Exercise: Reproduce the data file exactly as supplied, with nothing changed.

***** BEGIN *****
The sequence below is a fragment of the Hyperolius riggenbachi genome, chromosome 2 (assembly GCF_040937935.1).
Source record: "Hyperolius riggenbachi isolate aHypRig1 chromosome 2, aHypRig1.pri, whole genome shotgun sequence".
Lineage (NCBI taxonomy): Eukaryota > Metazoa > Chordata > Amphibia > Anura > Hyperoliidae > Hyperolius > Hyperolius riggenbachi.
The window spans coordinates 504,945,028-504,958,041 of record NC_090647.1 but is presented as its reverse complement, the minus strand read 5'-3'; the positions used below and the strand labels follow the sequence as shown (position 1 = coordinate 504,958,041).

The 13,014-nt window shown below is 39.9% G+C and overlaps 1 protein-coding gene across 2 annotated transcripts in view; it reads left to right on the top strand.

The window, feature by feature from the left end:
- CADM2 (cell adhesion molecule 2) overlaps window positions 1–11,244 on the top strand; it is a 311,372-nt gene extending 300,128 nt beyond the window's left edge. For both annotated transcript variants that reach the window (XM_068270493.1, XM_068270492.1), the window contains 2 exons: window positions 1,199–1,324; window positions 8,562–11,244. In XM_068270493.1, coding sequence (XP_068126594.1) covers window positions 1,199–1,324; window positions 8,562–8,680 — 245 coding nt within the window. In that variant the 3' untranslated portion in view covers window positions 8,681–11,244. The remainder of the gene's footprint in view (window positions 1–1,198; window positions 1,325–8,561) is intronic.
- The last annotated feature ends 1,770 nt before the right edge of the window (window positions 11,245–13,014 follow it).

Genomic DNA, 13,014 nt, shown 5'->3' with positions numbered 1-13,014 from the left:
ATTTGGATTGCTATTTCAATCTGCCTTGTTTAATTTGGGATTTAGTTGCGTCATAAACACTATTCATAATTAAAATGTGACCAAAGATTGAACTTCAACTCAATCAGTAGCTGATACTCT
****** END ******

The sequence below is a fragment of the Hyperolius riggenbachi genome, chromosome 2 (assembly GCF_040937935.1).
Source record: "Hyperolius riggenbachi isolate aHypRig1 chromosome 2, aHypRig1.pri, whole genome shotgun sequence".
Lineage (NCBI taxonomy): Eukaryota > Metazoa > Chordata > Amphibia > Anura > Hyperoliidae > Hyperolius > Hyperolius riggenbachi.
The window spans coordinates 504,945,028-504,958,041 of record NC_090647.1 but is presented as its reverse complement, the minus strand read 5'-3'; the positions used below and the strand labels follow the sequence as shown (position 1 = coordinate 504,958,041).

The 13,014-nt window shown below is 39.9% G+C and overlaps 1 protein-coding gene across 2 annotated transcripts in view; it reads left to right on the top strand.

The window, feature by feature from the left end:
- CADM2 (cell adhesion molecule 2) overlaps window positions 1–11,244 on the top strand; it is a 311,372-nt gene extending 300,128 nt beyond the window's left edge. For both annotated transcript variants that reach the window (XM_068270493.1, XM_068270492.1), the window contains 2 exons: window positions 1,199–1,324; window positions 8,562–11,244. In XM_068270493.1, coding sequence (XP_068126594.1) covers window positions 1,199–1,324; window positions 8,562–8,680 — 245 coding nt within the window. In that variant the 3' untranslated portion in view covers window positions 8,681–11,244. The remainder of the gene's footprint in view (window positions 1–1,198; window positions 1,325–8,561) is intronic.
- The last annotated feature ends 1,770 nt before the right edge of the window (window positions 11,245–13,014 follow it).

Genomic DNA, 13,014 nt, shown 5'->3' with positions numbered 1-13,014 from the left:
ATTTGGATTGCTATTTCAATCTGCCTTGTTTAATTTGGGATTTAGTTGCGTCATAAACACTATTCATAATTAAAATGTGACCAAAGATTGAACTTCAACTCAATCAGTAGCTGATACTCT